SEARCHING FOR ANSWERS FOR ANSWERS IN THE GRAVE
OF THE TSAR
By MICK LaSALLE (Chronicle Staff Critic)
Francisco Chronicle, April 5, 1997
July 16, 1918, Russian Tsar Nicholas II and his family, under
house arrest by the Bolsheviks, were told to assemble for a group
picture. They huddled together in the basement and then the Bolsheviks
whipped out handguns and shot them all dead.
It was a cold-blooded, messy, protracted murder. It was also one
heck of a kick-off to 73 years of Soviet rule. For anyone deluded
enough to believe the Bolsheviks were great guys, this mass murder
was a big, fat clue. No wonder the Soviets suppressed information
surrounding it ---Soviet Communism’s original sin --- for
But now, the Communists are out of power, the forensic scientists
are snooping around, and there’s a new documentary at the
Roxie, “Mystery of the Last Tsar.” The film attempts
to nail down answers to some of history’s unanswered questions
about these murders and their aftermaths.
It can’t answer them completely. All the principal players
of 1918 are long dead, and the available evidence surrounding
some key points is too scanty to be conclusive.
But the film does bring to light a handful of previously unknown
facts, and it succeeds in making history breathe.
Without overplaying it, director Victoria Lewis uses actors to
re-create real events. She also has the good fortune to find her
own Shelby Foote in Russian playwright Edvard Radzinsky. Radzinsky,
who has researched the death of the imperial family for 25 years,
smiles gently at the camera and gives us history in personal terms.
Radzinsky assesses Nicholas II as a kind of Russian Jimmy Carter: “He
was a very good man and a very bad tsar.” He presents macabre
details --- for example, when the Bolsheviks started shooting, the bullets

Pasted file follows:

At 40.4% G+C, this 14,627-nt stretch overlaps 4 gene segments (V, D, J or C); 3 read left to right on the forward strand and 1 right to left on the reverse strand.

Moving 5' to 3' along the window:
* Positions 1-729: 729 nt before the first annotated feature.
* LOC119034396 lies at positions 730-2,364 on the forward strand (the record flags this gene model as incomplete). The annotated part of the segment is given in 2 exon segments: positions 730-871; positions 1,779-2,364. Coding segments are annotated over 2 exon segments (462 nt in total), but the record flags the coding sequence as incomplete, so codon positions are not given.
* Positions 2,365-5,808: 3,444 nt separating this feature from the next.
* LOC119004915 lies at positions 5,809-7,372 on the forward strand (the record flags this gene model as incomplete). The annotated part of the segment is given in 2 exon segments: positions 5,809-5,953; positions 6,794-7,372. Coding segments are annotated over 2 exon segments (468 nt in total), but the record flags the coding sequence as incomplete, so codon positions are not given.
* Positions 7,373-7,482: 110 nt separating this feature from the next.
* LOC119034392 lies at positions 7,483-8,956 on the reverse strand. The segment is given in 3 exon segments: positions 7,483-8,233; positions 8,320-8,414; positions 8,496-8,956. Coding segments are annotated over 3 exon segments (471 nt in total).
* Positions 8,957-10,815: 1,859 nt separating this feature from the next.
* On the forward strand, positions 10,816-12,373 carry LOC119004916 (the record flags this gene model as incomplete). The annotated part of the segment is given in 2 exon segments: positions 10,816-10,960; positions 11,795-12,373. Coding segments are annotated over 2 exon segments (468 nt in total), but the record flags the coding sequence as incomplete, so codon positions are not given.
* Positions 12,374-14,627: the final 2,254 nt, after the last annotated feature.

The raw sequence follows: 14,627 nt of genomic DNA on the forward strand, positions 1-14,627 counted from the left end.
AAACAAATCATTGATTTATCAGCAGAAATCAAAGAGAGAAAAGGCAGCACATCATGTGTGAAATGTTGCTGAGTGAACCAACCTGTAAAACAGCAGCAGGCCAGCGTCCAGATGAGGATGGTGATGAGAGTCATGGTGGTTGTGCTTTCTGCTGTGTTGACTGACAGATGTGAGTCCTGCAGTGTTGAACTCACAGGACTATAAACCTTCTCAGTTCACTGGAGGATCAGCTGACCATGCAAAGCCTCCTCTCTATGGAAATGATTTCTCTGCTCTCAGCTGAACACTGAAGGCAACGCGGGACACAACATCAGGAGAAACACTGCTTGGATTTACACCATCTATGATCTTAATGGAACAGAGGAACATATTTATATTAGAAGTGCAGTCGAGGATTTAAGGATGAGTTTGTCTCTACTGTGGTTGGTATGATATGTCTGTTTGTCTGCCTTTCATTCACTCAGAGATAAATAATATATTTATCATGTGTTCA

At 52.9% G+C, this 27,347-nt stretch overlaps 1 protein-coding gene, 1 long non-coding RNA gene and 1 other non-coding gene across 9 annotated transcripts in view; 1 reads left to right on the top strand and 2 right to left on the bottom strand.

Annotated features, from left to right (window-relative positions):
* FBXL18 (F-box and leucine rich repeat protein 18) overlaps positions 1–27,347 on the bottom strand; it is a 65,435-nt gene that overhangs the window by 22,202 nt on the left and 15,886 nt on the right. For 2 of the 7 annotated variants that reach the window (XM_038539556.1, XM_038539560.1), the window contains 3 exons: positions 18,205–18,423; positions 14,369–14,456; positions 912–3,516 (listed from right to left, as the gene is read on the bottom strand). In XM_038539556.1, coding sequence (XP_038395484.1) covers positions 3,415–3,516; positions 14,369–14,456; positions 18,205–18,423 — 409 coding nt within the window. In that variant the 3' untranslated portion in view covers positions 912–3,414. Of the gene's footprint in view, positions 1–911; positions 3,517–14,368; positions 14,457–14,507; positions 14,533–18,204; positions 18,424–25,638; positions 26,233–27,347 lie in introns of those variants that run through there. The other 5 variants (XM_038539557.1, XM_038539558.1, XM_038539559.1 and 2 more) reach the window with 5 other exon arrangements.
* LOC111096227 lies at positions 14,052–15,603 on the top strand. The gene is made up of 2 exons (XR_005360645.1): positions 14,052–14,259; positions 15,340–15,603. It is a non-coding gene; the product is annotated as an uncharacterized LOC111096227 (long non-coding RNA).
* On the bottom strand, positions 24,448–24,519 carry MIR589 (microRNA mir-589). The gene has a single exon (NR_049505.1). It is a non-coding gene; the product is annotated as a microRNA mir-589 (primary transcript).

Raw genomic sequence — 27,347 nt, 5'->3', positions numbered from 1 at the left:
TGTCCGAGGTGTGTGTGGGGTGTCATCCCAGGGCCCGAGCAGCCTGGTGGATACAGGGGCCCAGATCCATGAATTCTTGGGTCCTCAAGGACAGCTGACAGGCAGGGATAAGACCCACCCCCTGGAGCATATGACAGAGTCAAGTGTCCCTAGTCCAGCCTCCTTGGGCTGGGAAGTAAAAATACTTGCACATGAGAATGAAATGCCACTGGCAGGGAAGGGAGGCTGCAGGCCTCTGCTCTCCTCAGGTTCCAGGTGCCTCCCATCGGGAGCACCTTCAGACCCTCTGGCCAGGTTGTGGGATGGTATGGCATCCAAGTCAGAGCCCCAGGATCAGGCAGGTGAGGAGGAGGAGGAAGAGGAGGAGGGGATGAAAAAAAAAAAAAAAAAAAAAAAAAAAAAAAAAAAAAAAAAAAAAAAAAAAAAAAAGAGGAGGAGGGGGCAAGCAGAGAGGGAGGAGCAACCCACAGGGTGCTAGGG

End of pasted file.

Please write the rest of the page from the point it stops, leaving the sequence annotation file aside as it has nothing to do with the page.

bounced off the women. The killers, at first, thought it was a miracle.
In fact, the victims had jewelry concealed underneath their clothing.
(Some 18 pounds of it was recovered from the bodies.) Radzinsky’s
research also revealed that the execution order came from Lenin.
documentary --- not to confused with the TV documentary “Last
Days of the Last Tsar” --- tells the story of how the royal family’s
mass grave was discovered by a former KGB agent in 1979 who was forced
by his superiors to keep quiet. Only after the fall of Communism in
1991 were the bodies dug up and scientists brought in.
Eleven people were killed in the basement --- the Tsar, the Tsarina,
their son, four daughters and four servants. But only nine bodies were
recovered. “Mystery of the Last Tsar” speculates that two
of the children, including the legendary Anastasia, may have gotten
away. Interesting theories are presented, but little proof is offered.
Near the end of this satisfying documentary, the film takes a peculiar
but amusing detour, showing a London meeting of the Russian royal family’s
descendents. They seem like a squabbling pack of self-important losers,
making the Bolsheviks’ butchery seem slightly more understandable,